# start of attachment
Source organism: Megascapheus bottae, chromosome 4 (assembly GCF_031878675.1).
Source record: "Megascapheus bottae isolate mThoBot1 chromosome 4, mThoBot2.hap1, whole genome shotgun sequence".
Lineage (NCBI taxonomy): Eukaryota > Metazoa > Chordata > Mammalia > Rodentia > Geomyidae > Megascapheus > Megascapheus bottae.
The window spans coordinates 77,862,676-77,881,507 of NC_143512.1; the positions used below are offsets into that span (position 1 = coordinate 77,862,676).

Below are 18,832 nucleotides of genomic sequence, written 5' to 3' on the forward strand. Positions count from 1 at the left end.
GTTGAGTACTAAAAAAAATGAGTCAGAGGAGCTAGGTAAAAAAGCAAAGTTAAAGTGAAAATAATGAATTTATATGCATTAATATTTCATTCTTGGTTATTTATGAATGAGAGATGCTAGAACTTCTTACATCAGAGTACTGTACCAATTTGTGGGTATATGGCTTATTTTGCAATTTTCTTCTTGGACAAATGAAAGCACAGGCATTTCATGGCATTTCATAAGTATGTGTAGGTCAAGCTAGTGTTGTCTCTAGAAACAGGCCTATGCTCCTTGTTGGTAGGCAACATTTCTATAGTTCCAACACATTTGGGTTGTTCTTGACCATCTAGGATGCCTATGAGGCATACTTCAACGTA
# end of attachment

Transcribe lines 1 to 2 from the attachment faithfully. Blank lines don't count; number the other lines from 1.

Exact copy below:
Source organism: Megascapheus bottae, chromosome 4 (assembly GCF_031878675.1).
Source record: "Megascapheus bottae isolate mThoBot1 chromosome 4, mThoBot2.hap1, whole genome shotgun sequence".